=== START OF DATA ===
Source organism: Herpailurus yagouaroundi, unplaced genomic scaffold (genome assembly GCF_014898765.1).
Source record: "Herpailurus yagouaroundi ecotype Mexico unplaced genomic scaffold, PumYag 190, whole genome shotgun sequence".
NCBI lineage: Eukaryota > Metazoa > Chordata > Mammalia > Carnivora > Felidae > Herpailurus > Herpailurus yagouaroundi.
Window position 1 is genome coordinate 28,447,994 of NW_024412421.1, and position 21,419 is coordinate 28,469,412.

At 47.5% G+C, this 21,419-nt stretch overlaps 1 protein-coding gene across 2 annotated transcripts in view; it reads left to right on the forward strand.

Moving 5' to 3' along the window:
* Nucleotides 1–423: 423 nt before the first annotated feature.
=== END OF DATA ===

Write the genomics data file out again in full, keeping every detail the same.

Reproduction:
Source organism: Herpailurus yagouaroundi, unplaced genomic scaffold (genome assembly GCF_014898765.1).
Source record: "Herpailurus yagouaroundi ecotype Mexico unplaced genomic scaffold, PumYag 190, whole genome shotgun sequence".
NCBI lineage: Eukaryota > Metazoa > Chordata > Mammalia > Carnivora > Felidae > Herpailurus > Herpailurus yagouaroundi.
Window position 1 is genome coordinate 28,447,994 of NW_024412421.1, and position 21,419 is coordinate 28,469,412.

At 47.5% G+C, this 21,419-nt stretch overlaps 1 protein-coding gene across 2 annotated transcripts in view; it reads left to right on the forward strand.

Moving 5' to 3' along the window:
* Nucleotides 1–423: 423 nt before the first annotated feature.